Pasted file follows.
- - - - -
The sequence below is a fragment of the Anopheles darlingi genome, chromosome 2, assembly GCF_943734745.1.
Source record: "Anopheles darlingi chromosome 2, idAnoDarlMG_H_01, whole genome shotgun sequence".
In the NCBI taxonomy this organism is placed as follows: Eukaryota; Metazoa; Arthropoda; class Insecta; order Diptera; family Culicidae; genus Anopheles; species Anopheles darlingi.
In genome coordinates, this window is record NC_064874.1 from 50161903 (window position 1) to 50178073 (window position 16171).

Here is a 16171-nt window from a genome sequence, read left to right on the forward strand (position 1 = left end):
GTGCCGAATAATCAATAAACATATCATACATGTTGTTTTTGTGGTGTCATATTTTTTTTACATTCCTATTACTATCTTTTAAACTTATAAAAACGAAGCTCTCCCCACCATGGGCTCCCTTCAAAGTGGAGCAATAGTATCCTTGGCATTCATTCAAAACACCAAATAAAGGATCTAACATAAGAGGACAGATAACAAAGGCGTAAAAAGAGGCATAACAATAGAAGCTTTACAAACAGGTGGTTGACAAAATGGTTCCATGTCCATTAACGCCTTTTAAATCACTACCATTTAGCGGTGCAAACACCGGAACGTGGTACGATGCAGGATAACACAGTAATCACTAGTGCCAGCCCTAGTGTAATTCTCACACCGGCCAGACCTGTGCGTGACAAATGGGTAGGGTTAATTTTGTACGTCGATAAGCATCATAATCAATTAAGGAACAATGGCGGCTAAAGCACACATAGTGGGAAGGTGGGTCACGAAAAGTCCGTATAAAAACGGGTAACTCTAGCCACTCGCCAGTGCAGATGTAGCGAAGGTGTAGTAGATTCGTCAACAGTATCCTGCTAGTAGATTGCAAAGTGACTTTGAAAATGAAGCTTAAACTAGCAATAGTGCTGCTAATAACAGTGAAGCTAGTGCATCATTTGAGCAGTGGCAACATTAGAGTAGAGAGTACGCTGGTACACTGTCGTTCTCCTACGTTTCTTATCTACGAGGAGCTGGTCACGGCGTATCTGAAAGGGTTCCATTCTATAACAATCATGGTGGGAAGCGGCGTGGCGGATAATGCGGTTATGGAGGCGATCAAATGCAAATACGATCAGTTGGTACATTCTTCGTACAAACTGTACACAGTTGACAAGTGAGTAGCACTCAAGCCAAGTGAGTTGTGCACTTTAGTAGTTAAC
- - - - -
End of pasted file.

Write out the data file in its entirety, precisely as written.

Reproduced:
The sequence below is a fragment of the Anopheles darlingi genome, chromosome 2, assembly GCF_943734745.1.
Source record: "Anopheles darlingi chromosome 2, idAnoDarlMG_H_01, whole genome shotgun sequence".
In the NCBI taxonomy this organism is placed as follows: Eukaryota; Metazoa; Arthropoda; class Insecta; order Diptera; family Culicidae; genus Anopheles; species Anopheles darlingi.
In genome coordinates, this window is record NC_064874.1 from 50161903 (window position 1) to 50178073 (window position 16171).

Here is a 16171-nt window from a genome sequence, read left to right on the forward strand (position 1 = left end):
GTGCCGAATAATCAATAAACATATCATACATGTTGTTTTTGTGGTGTCATATTTTTTTTACATTCCTATTACTATCTTTTAAACTTATAAAAACGAAGCTCTCCCCACCATGGGCTCCCTTCAAAGTGGAGCAATAGTATCCTTGGCATTCATTCAAAACACCAAATAAAGGATCTAACATAAGAGGACAGATAACAAAGGCGTAAAAAGAGGCATAACAATAGAAGCTTTACAAACAGGTGGTTGACAAAATGGTTCCATGTCCATTAACGCCTTTTAAATCACTACCATTTAGCGGTGCAAACACCGGAACGTGGTACGATGCAGGATAACACAGTAATCACTAGTGCCAGCCCTAGTGTAATTCTCACACCGGCCAGACCTGTGCGTGACAAATGGGTAGGGTTAATTTTGTACGTCGATAAGCATCATAATCAATTAAGGAACAATGGCGGCTAAAGCACACATAGTGGGAAGGTGGGTCACGAAAAGTCCGTATAAAAACGGGTAACTCTAGCCACTCGCCAGTGCAGATGTAGCGAAGGTGTAGTAGATTCGTCAACAGTATCCTGCTAGTAGATTGCAAAGTGACTTTGAAAATGAAGCTTAAACTAGCAATAGTGCTGCTAATAACAGTGAAGCTAGTGCATCATTTGAGCAGTGGCAACATTAGAGTAGAGAGTACGCTGGTACACTGTCGTTCTCCTACGTTTCTTATCTACGAGGAGCTGGTCACGGCGTATCTGAAAGGGTTCCATTCTATAACAATCATGGTGGGAAGCGGCGTGGCGGATAATGCGGTTATGGAGGCGATCAAATGCAAATACGATCAGTTGGTACATTCTTCGTACAAACTGTACACAGTTGACAAGTGAGTAGCACTCAAGCCAAGTGAGTTGTGCACTTTAGTAGTTAAC